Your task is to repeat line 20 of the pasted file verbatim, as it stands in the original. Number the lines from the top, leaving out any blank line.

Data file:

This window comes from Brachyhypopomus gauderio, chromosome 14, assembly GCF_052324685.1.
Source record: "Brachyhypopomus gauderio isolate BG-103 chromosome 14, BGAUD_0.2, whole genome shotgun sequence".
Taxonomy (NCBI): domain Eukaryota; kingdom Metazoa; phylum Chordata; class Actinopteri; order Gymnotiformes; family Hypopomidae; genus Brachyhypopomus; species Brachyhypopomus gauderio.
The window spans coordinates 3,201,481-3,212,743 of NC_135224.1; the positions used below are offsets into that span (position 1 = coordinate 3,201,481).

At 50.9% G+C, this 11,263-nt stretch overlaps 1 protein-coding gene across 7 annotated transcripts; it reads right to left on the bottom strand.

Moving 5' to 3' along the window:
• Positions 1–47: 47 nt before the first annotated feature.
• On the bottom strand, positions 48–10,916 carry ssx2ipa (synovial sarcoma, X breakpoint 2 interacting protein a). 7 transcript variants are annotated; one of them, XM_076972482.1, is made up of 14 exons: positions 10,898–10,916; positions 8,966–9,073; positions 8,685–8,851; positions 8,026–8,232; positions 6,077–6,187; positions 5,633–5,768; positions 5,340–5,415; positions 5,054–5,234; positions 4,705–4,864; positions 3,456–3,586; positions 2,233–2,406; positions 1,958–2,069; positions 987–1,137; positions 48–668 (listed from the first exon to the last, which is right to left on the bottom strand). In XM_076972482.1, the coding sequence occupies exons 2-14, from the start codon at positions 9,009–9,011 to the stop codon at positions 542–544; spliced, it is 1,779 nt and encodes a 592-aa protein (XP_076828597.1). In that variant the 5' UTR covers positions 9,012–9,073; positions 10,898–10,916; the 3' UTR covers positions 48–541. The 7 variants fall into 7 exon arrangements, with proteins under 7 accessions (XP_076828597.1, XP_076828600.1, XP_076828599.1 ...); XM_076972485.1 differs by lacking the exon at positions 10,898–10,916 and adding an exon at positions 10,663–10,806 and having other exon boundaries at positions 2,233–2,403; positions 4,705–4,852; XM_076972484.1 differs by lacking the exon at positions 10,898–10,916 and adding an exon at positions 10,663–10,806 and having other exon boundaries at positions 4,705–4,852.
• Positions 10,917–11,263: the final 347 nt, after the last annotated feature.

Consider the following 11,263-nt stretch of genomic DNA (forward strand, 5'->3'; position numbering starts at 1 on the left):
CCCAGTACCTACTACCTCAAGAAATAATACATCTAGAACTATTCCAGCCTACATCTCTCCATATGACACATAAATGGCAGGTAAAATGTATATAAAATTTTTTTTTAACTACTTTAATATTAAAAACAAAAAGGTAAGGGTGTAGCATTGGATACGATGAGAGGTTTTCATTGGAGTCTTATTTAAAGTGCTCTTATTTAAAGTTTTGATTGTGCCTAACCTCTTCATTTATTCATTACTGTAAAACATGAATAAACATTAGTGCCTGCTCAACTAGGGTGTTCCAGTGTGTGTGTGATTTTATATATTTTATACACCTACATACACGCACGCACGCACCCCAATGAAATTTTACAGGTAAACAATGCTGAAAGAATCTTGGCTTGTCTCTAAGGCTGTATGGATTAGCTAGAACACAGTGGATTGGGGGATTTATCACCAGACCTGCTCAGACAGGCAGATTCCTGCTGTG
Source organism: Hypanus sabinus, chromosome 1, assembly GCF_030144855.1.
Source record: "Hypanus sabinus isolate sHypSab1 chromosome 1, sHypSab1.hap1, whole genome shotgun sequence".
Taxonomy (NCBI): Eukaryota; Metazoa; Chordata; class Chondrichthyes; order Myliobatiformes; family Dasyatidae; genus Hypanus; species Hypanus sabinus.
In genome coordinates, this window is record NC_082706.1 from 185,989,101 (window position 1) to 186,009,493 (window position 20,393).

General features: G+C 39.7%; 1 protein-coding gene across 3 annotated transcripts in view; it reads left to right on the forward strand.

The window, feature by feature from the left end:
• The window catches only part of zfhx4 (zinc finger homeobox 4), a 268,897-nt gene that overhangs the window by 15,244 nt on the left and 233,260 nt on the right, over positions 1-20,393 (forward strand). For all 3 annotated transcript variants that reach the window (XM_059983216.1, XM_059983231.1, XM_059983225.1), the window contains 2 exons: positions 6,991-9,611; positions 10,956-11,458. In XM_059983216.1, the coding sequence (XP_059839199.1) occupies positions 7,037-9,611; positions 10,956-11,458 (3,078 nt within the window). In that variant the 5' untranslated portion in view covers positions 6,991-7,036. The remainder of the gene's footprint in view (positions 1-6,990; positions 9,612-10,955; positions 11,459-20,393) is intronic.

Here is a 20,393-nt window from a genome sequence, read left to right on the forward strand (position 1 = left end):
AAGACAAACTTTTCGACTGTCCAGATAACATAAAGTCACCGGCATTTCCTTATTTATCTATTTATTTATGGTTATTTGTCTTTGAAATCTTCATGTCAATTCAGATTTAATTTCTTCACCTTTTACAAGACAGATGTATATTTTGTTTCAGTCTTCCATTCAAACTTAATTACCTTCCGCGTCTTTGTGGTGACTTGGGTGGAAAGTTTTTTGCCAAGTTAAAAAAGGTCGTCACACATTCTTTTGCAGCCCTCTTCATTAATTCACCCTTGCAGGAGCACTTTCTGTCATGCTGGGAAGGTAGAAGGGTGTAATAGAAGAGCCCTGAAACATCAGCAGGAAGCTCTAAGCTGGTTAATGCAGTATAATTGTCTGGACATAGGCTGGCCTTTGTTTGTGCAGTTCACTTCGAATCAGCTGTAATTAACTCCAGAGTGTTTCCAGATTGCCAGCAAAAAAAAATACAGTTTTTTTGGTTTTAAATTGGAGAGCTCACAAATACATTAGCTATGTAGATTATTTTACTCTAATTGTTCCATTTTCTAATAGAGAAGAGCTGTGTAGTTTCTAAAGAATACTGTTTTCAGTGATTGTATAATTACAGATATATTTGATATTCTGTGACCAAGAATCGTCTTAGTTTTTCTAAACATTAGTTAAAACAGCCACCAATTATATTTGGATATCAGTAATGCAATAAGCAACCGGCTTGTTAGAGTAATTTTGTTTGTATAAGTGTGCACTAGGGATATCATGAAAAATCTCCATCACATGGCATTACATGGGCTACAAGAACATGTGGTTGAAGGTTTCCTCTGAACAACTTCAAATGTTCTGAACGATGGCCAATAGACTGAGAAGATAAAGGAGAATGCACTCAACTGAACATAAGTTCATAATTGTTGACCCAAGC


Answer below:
AAGACAAACTTTTCGACTGTCCAGATAACATAAAGTCACCGGCATTTCCTTATTTATCTATTTATTTATGGTTATTTGTCTTTGAAATCTTCATGTCAATTCAGATTTAATTTCTTCACCTTTTACAAGACAGATGTATATTTTGTTTCAGTCTTCCATTCAAACTTAATTACCTTCCGCGTCTTTGTGGTGACTTGGGTGGAAAGTTTTTTGCCAAGTTAAAAAAGGTCGTCACACATTCTTTTGCAGCCCTCTTCATTAATTCACCCTTGCAGGAGCACTTTCTGTCATGCTGGGAAGGTAGAAGGGTGTAATAGAAGAGCCCTGAAACATCAGCAGGAAGCTCTAAGCTGGTTAATGCAGTATAATTGTCTGGACATAGGCTGGCCTTTGTTTGTGCAGTTCACTTCGAATCAGCTGTAATTAACTCCAGAGTGTTTCCAGATTGCCAGCAAAAAAAAATACAGTTTTTTTGGTTTTAAATTGGAGAGCTCACAAATACATTAGCTATGTAGATTATTTTACTCTAATTGTTCCATTTTCTAATAGAGAAGAGCTGTGTAGTTTCTAAAGAATACTGTTTTCAGTGATTGTATAATTACAGATATATTTGATATTCTGTGACCAAGAATCGTCTTAGTTTTTCTAAACATTAGTTAAAACAGCCACCAATTATATTTGGATATCAGTAATGCAATAAGCAACCGGCTTGTTAGAGTAATTTTGTTTGTATAAGTGTGCACTAGGGATATCATGAAAAATCTCCATCACATGGCATTACATGGGCTACAAGAACATGTGGTTGAAGGTTTCCTCTGAACAACTTCAAATGTTCTGAACGATGGCCAATAGACTGAGAAGATAAAGGAGAATGCACTCAACTGAACATAAGTTCATAATTGTTGACCCAAGC